Laurie Claudon of Clark Claudon Vineyards depicted winery rule-breaking as more than use-permit confusion in some cases. She’s heard of people developing wine businesses who plan to break the rules and build possible penalties into their budgets.

“For many people in the valley these days who come to develop, their wealth is beyond, beyond, beyond,” she said. “It’s not a problem for them to pay penalties. It’s worth it to them to pay the penalties to get what they want.”

Napa Valley Vintners officials didn’t address supervisors. An earlier letter from the group said NVV approved of the county’s direction while wanting to push back the March 29 deadline.

One bone of contention involves a court decision on California Environmental Quality Act (CEQA) requirements. That decision said the baseline used for environmental studies is conditions on the ground, not historic conditions.

Skeptics of the county’s new policy said scofflaws meeting the March 29 deadline will have their violations built into the CEQA baseline. That means inadequate environmental review that avoids scrutinizing traffic increases and other impacts resulting from the violations, they said.

In contrast, violators who miss the March 29 deadline and have to comply with their use permits for a year will see that baseline reset.

Soon-to-be-sworn-in St. Helena Mayor Geoff Ellsworth asked the county to delay making a decision. He wanted his city to review the proposals.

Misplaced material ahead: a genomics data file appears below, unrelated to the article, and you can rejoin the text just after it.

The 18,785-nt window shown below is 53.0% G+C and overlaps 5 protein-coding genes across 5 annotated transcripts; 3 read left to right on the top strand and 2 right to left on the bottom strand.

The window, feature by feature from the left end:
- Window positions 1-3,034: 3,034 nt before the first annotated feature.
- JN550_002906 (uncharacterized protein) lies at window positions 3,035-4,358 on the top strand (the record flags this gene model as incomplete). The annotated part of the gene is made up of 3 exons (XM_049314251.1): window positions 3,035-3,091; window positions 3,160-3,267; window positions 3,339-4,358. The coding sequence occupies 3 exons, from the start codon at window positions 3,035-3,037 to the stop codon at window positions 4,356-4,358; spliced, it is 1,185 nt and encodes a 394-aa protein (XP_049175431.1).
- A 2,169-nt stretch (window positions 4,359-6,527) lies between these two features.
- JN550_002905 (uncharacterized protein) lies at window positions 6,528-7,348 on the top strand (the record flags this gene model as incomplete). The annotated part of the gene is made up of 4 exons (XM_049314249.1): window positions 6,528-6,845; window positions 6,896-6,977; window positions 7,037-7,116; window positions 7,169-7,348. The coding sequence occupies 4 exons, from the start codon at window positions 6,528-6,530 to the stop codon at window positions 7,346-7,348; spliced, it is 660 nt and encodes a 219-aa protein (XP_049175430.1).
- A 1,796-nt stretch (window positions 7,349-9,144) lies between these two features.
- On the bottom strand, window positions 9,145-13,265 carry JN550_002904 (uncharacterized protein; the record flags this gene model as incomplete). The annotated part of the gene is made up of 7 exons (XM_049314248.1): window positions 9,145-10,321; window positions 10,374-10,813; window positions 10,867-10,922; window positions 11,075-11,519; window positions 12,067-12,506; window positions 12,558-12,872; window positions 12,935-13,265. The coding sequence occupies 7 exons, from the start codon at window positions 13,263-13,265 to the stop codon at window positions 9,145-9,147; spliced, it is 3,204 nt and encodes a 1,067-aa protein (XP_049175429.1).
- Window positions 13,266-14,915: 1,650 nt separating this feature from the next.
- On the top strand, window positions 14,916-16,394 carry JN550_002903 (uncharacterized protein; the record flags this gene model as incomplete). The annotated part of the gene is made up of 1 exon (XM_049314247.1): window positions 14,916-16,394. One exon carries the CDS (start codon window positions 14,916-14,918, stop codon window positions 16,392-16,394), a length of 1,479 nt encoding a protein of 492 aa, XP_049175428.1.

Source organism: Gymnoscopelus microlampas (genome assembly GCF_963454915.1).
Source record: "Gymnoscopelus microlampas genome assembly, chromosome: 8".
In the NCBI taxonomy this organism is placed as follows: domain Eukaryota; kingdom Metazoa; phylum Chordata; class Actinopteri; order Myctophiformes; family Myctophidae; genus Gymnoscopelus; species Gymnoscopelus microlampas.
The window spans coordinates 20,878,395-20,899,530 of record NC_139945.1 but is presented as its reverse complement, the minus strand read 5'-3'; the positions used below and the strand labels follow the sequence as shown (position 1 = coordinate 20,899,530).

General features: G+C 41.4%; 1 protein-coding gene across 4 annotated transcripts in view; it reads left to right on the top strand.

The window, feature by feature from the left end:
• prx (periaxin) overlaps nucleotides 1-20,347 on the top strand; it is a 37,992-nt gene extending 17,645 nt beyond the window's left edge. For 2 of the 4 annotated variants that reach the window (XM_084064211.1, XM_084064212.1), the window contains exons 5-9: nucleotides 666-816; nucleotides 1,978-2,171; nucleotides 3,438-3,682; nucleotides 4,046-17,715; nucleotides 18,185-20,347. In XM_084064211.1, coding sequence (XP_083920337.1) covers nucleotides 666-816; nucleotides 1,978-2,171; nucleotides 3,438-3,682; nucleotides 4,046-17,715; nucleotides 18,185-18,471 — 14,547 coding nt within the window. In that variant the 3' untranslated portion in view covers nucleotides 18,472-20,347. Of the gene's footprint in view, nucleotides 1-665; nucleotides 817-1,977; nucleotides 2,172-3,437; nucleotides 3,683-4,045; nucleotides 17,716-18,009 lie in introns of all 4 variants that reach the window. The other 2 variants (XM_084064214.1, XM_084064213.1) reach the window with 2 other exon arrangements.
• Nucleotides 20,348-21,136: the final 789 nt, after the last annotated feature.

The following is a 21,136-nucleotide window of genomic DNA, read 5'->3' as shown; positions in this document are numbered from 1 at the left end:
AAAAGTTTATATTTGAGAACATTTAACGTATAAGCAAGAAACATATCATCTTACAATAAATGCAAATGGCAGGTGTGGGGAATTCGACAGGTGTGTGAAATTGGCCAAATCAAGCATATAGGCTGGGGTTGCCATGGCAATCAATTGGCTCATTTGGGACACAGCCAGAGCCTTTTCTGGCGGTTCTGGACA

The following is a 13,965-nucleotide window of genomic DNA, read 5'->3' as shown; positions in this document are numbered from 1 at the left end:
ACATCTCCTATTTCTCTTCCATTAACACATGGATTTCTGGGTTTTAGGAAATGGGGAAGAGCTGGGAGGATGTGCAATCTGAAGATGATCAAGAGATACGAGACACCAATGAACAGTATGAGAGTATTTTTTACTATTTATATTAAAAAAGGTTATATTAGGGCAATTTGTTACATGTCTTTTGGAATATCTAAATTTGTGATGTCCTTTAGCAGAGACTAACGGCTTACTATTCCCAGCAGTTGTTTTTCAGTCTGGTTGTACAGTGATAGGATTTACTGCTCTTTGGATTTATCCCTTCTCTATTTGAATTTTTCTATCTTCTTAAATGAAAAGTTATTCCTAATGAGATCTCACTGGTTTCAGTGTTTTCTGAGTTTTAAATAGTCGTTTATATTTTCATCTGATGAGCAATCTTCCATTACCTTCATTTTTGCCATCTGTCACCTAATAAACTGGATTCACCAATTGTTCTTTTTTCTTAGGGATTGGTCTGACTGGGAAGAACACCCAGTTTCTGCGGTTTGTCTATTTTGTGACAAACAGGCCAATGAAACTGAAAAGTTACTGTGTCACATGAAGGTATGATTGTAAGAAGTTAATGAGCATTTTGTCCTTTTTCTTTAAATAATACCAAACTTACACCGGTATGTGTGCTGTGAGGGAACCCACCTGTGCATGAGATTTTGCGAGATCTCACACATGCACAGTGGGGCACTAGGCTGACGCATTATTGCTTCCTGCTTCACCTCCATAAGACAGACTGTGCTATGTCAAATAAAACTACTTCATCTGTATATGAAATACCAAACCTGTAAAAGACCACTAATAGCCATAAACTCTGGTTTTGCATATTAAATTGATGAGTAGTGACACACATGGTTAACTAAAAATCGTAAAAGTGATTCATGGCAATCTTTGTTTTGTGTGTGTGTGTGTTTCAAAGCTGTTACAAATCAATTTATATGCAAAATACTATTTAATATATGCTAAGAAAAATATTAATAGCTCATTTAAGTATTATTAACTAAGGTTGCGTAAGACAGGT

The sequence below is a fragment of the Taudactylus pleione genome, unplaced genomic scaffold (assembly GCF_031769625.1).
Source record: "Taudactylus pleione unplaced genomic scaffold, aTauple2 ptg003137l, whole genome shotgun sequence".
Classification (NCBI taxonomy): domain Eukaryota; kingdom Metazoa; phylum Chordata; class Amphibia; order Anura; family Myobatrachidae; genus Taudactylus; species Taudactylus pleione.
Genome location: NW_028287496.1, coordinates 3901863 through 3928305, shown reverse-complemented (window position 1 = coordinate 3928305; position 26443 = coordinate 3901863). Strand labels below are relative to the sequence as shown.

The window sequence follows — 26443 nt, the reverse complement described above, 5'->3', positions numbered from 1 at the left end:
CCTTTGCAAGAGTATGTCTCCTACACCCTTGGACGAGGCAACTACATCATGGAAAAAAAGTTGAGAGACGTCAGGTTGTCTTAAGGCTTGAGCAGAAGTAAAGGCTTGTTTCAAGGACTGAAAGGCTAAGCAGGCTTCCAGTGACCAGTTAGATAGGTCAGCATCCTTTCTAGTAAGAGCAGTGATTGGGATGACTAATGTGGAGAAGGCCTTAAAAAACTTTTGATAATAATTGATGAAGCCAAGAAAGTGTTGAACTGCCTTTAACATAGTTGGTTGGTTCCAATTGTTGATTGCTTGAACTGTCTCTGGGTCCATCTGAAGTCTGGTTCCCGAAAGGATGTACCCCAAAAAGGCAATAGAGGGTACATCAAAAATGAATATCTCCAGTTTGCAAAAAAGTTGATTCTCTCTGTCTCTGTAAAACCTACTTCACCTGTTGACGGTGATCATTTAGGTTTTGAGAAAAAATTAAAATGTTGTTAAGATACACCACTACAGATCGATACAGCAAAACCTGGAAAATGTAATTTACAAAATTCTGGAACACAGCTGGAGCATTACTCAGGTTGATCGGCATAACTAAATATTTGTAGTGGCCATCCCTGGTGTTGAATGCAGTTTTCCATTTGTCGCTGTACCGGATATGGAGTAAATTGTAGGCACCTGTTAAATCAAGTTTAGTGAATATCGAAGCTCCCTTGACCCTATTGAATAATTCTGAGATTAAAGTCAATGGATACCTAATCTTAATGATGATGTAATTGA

Morrison said arguments to delay making a decision are arguments for the status quo. Supervisors and county officials portrayed the new policy as the best way to address code violations that have caused controversy for years.

“We are not offering absolution,” Morrison said. “We are holding people accountable ... We are trying to clean the house and some people are saying, ‘You missed a spot.’ I don’t think that should stop us from trying to clean the house.”

The county advises property owners in the unincorporated county to review their use permits. They can apply to the county for a status determination to clarify existing entitlements. The county can extend the March 29 deadline for owners going through status determination.

In addition, the county is creating a new winery audit program. Wineries by July 1 of each year would submit how many gallons they produced the previous year. Those subject to the 75 percent rule would report how much came from Napa County grapes. They would submit United States Department of Agriculture California Grape Crush Inquiry Reports and United States Alcohol and Tobacco Tax and Trade Bureau records as verification.

Should the county find a winery is producing too much wine or is violating the 75-percent Napa County grape rule, if applicable, it would do further investigations into such areas as visitation.


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Napa County Reporter

Barry Eberling covers Napa County government, transportation, the environment and general assignments. He has worked for the Napa Valley Register since fall 2014 and previously worked 27 years for the Daily Republic of Fairfield.